If it crimped its themes from a line of horror films dealing with the approach of adulthood, and subsequent transformation, it grabbed the scenario from Hitchcock. India Stoker (Mia Wasikiwska) sadly loses her father on her eighteenth birthday to a motoring accident. The stilted loneliness of the home she now shares with her distant, and distinctly non-maternal, mother Evelyn (Nicole Kidman) is broken by the arrival of a guest. That guest pays homage to Hitchcock’s Shadow Of A Doubt (1943) in the form of a relative India never knew she had, the mysterious Uncle Charlie (Matthew Goode). Arriving on the day of the funeral, he quickly makes himself at home encouraging the advances of the merry widow, Evelyn, and inspiring both suspicion and infatuation in India.

Stoker

Uncle Charlie brings with him an all-pervasive sense of unease as his charming smile barely conceals his salacious interest in his niece. Whilst Evelyn fawns over him, others – the housekeeper Mrs. McGarrick (Phyllis Somerville) and his Aunt Gwendolyn (Jacki Weaver) – seem less than thrilled by his sudden appearance. India is intent on resisting his allure but slowly he breaks down her resolve as his detractors conveniently disappear one by one. It seems that Uncle Charlie has grand plans for India although she is, herself, initially unaware of them.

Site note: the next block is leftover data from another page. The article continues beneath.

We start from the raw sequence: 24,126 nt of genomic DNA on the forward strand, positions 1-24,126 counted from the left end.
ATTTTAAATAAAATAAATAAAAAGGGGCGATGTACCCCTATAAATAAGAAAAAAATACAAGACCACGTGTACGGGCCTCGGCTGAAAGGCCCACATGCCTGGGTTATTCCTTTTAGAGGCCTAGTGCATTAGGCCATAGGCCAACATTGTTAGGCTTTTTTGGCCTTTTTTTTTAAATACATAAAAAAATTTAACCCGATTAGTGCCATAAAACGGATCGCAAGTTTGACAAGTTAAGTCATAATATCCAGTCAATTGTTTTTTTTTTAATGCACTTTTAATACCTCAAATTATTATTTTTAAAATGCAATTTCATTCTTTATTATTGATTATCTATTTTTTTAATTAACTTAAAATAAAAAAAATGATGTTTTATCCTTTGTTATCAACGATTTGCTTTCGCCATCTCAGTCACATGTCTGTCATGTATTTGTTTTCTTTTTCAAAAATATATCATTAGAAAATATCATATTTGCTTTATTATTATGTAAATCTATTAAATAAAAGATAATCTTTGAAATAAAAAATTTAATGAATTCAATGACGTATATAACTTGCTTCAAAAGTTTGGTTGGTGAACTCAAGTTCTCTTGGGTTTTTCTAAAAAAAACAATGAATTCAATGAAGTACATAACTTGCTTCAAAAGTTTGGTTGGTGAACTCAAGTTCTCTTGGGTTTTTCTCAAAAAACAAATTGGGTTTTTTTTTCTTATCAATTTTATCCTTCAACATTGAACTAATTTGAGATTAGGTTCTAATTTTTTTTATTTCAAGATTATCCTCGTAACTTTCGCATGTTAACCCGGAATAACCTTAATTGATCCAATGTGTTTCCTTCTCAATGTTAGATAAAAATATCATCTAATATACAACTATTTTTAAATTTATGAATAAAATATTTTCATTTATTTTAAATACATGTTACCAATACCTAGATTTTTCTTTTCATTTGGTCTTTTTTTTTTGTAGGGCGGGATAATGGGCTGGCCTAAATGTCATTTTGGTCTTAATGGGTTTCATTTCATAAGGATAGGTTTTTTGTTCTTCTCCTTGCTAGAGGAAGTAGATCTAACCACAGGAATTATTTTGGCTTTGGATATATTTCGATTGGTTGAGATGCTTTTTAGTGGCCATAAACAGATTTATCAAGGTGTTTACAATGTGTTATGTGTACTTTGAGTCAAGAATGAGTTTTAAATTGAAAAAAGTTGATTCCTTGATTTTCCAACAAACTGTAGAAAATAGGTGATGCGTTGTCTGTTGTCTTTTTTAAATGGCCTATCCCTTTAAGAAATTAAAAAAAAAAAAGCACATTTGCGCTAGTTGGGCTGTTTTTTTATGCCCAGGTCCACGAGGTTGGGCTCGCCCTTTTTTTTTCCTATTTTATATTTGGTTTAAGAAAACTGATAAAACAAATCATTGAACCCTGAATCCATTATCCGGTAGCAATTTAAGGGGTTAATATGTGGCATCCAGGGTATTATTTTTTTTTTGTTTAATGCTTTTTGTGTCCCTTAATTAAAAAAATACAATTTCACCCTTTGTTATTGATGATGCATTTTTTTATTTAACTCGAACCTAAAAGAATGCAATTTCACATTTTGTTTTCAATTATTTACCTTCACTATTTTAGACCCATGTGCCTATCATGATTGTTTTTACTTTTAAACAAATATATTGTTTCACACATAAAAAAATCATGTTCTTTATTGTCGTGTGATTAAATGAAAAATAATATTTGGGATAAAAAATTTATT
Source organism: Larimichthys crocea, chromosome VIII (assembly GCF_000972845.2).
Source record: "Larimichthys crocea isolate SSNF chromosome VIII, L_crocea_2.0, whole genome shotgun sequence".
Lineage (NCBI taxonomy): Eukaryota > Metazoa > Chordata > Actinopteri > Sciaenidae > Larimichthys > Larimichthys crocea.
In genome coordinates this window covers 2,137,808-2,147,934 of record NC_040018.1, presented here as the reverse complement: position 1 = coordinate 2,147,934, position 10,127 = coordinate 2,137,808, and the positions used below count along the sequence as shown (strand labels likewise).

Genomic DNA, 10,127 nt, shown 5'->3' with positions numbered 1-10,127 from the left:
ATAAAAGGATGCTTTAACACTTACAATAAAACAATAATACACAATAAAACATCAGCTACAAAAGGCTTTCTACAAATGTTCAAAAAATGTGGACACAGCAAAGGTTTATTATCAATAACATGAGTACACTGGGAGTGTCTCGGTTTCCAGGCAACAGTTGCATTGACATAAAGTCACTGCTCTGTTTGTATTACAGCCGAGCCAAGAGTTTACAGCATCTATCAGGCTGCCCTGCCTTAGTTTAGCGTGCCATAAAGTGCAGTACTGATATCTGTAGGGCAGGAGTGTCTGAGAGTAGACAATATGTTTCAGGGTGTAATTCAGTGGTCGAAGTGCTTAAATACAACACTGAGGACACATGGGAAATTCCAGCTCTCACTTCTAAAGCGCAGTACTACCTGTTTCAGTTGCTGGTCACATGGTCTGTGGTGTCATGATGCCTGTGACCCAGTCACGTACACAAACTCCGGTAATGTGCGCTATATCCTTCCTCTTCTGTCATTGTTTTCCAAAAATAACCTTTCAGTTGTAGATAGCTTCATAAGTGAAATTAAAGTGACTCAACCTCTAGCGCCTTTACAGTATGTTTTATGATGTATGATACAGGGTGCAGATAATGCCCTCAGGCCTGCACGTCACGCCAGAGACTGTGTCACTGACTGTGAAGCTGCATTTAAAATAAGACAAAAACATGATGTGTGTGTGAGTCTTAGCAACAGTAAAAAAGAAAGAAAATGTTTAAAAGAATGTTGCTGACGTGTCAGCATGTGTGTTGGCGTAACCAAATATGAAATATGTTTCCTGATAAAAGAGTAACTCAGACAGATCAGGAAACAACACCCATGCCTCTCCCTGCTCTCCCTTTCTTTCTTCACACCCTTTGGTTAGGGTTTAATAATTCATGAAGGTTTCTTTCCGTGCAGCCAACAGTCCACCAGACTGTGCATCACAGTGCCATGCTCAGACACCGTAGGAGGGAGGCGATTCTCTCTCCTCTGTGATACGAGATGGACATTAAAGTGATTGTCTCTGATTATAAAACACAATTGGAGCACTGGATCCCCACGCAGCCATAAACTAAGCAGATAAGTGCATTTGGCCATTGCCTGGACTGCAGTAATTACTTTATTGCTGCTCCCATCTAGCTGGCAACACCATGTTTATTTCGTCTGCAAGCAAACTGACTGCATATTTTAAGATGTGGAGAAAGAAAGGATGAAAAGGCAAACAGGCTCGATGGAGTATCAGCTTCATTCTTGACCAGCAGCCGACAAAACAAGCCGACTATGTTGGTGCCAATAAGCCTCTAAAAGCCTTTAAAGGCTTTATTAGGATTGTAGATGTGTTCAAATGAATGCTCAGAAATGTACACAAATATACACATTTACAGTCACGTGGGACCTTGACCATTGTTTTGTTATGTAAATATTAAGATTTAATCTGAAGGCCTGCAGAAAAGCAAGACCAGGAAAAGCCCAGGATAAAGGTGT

The underlying message of the film – in fact, it’s stated quite openly – is that only in knowing who you really are, can you be free. With a protagonist on the cusp of womanhood, she’s already groping in the dark to determine her real identity. Uncle Charlie’s arrival serves as a catalyst for a murderously gothic voyage coming-of-age that sees India truly embracing the darker sides of her personality.

The performances from all three leads are fantastic. The ageing Evelyn strikes a jealous figure, having drifted apart from her late husband while her daughter did not, she sees Charlie as a chance to hold on to the last vestiges of a sexual life that appears Stokerto be slipping away. Matthew Goode is magnetic as the much-travelled uncle, as dapper as he is dangerous. India finely conveys the quiet, introverted and bookish teenager searching for the key to unlocking herself.